IDLO, South Sudan, & The Vatican

This past Friday I experienced my first day at IDLO. Appropriately situated on Viale Vaticano, its office borders the walls of the Vatican. My initial introduction was with the only other member working under the umbrella of the South Sudan program also stationed in the Rome office (as opposed to the Juba office). As it turns out, she is my age and has been working at IDLO for approximately a year. She then introduced me to nearly everyone working at IDLO’s headquarters, colloquially referred to as “HQ”. From what I can ascertain, the entire office is incredibly diverse and I will have ample opportunity to interact with people from all over the globe including Ireland, China, Spain, Italy, and South Sudan on a regular basis.

Later in the day I was introduced to my superior (via Skype) who is in Juba and only recently recovered from a bout of malaria. After giving me a brief overview of the assignments I will be working on, I was returned to my coworker who gave me a tour of the office, including my desk, which is located in a room occupied by three other interns working with various programs.

After completing the brief, and only, assignment I was given, I was sent home to enjoy the weekend and explore Rome—something I had been eager to do since my arrival.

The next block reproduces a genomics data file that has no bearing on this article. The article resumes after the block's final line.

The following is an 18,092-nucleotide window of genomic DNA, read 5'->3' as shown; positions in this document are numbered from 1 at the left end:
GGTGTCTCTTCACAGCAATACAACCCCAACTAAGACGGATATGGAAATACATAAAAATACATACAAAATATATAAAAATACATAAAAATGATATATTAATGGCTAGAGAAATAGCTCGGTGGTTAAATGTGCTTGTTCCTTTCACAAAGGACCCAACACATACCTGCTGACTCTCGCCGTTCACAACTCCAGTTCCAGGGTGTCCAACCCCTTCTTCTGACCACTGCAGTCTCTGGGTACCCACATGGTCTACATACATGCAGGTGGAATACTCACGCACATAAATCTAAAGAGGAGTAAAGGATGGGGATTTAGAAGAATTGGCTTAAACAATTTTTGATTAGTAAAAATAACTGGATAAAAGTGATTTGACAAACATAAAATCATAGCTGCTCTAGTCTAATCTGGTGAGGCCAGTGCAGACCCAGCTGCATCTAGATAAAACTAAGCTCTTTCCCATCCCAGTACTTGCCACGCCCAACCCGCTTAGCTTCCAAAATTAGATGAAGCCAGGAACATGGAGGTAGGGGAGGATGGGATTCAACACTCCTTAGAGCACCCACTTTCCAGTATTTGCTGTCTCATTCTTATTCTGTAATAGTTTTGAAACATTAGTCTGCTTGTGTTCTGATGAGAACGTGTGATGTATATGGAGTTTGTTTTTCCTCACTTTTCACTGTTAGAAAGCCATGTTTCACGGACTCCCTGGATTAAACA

Waking up early on Saturday, I took a running tour of the Prati (my neighborhood) and stumbled upon a covered market not three blocks from my apartment. I adore cooking and returned immediately in a state of culinary ecstasy at the chaos of booths and stations all pertaining to a particular specialty: fruits and vegetables, cheese, wine, spices, meat, seafood, bread, etc. and I was momentarily paralyzed by 1.) not knowing what I wanted to cook first, and 2.) realizing the difficult and somewhat humiliating exchanges I would have to endure to convey what I needed to each and every vendor. Although I can understand Italian (to a degree, depending on accent, enunciation, and sheer attentiveness on my part), anything I attempted to say was at best a crude amalgamation of English, Spanish, and very, very broken Italian. Thus, I was not surprised that among the food and other household accouterments I brought home was a potted rosemary plant, which, a day later, appears to require the horticultural equivalent of an ER.  Apparently the vender interpreted my request for “rosmarino fresco” quite literally.